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Cambodian Genocide

English 12 Haberlock
by

Charlie Touch

on 8 February 2013

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Transcript of Cambodian Genocide

Cambodian Genocide The driving force of the genocide was to purge Cambodians of foreign thoughts or educated people that will pose a threat to the government and people, thus giving the Khmer Rouge political power. Even though Pol Pot (Leader of the genocide) went to Paris to study radio electronics, he then became a member of the french communist party and he then met elite Cambodian intellectuals.

The Khmer Rouge, literally translated as Red Khmers, was the name given to the followers of the Communist Party of Kampuchea in Cambodia. It was formed in 1968 as an offshoot of the Vietnam People's Army from North Vietnam.

Mainly targeted people with foreign thoughts or educated people in case they were to conspire against the government. President Nixon signs a bill into law that has an August 15 deadline to end bombig in Cambodia and bans the United States from combat activites in or about cambodia, North Vietnam and Sound Vietnam. 1973 1975 U.S. bombing in Cambodia ends. The Khmer Rouge begins an offensive against Phnom Penh. 1973 Preisdent Lon Nol resigns and flees the country. 1975 U.S. personnel are evacuated from Phnom Penh during Operationg EAGLE PULL. 1975 Phnom Penh is captured by the Khmer Rouge, who declare this "Year Zero." The Lon Nol government surrenders. Within the next week, all major cities are emptied and thousands of civil servants and educated members of the populace are executed. Other reforms, including a ban on Buddhism, the elimination of money, and the destruction of the educational system, shortly follow. 1975 July 1st, August 14th, January 1st, April 1st, April 12th, April 17th, Cambodian Genocide Timeline Khmer Rouge forces capture the U.S. merchant ship Mayaguez; 38 are killed before the civilians are rescued by U.S. military forces. 1975 1976 A second reolcation of the population occurs, moving from areas south and east of Phnom Penh to the northwestern regions of the country. The Khmer Republic becomes Democratic Kampuchea under the leadership of Khieu Samphan. 1975 François Ponchaud publishes Cambodge anée zero (Cambodia Year Zero) in French. The next year, an English version is published. The book reveals the realities of forced deportations, forced labor, religious and ethnic persecution, and executions in Cambodia under the Khmer Rouge. 1977 Collectivized meals are introduced. (A tin of rice shared between three people, no meat or fruit. Many were forced to eat whatever they could; small animals and insects. 1977 May 12-15, Late January 8th, Mid The genocide lasted from 1975-1979.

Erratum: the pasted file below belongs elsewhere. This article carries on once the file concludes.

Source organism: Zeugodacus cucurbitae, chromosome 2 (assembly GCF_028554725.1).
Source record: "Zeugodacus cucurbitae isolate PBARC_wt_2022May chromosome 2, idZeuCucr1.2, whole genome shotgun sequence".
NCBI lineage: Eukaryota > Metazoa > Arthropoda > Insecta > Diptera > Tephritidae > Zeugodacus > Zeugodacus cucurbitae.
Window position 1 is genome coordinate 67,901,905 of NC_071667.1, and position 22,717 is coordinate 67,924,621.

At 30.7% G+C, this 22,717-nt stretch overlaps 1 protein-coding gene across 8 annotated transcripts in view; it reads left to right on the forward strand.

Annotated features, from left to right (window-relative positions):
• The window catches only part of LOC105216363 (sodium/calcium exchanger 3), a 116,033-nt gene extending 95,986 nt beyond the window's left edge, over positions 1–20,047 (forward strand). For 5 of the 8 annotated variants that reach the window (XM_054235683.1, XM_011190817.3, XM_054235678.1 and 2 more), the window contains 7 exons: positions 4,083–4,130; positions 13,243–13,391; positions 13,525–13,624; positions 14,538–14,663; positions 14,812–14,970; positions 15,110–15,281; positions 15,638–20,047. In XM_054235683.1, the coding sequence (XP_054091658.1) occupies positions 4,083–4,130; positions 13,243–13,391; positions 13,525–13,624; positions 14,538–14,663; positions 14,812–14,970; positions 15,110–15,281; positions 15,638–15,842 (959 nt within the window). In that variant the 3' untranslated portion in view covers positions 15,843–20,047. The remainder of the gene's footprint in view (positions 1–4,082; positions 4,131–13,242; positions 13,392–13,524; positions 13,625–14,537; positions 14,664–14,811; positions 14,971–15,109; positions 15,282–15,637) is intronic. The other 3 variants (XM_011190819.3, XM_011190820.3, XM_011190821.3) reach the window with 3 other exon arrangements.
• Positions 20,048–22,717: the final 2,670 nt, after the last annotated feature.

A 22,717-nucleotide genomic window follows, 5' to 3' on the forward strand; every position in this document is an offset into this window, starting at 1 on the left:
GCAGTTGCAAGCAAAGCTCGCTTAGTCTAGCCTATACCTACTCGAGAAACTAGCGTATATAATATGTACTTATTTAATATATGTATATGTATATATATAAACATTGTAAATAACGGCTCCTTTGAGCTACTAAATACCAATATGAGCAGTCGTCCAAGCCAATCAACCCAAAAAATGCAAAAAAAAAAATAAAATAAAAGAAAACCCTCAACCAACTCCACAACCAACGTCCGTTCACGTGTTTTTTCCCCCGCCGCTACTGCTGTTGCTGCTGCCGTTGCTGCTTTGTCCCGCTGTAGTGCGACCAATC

The death toll was said to be above 2,000,000. The Khmer Rouge arrested, tortured and eventually executed anyone suspected of belonging to several categories of supposed "enemies" Anyone with connections to the former government or with foreign governments.
Professionals and intellectuals.
Ethnic Vietnamese, ethnic Chinese, ethnic Thai and other minorities in Eastern Highland, Cambodian Christians, Mulsims and the Buddhist monks.
"Economic saboteurs" - many former urban dwellers were deemed guilty due to their lack of agricultural ability. The survivors of the genocide are stained with an unforgettable event that will haunt their minds for the rest of their lives. From witnessing tortuous deaths, having children taken away from parents, and an overall 10% of the Cambodian people dead. It was debatable whether the Vietnamese forces invading Cambodia were intentionally there for land grab or to break the Khmer Rouge which turned them into rebel guerilla fighters once again. The Vietnamese occupation began. The peoples republic of Kampuchea began. With the Khmer Rouge retreating. 1979 Pol Pot dies of heart failure. 1998 April 15th, 1.) What would have happened to Cambodia if the Vietnamese were wiped out in the war versus the U.S.?
2.) After the genocide, Pol Pot lived the last 20 years of his life in the comfort of house arrest, is this fair? Comprehensive Questions Sources Cited Pol Pot." International Encyclopedia of the Social Sciences. Ed. William A. Darity, Jr. 2nd ed. Vol. 6. Detroit: Macmillan Reference USA, 2008. 289. Gale Virtual Reference Library. Web. 4 Feb. 2013. http://www.historyplace.com/worldhistory/genocide/pol-pot.htm Jarvis, Helen. "Cambodian Genocide Overview." Modern Genocide: Understanding Causes and Consequences. ABC-CLIO, 2013. Web. 4 Feb. 2013 "Cambodian Genocide Timeline." Modern Genocide: Understanding Causes and Consequences. ABC-CLIO, 2013. Web. 4 Feb. 2013.
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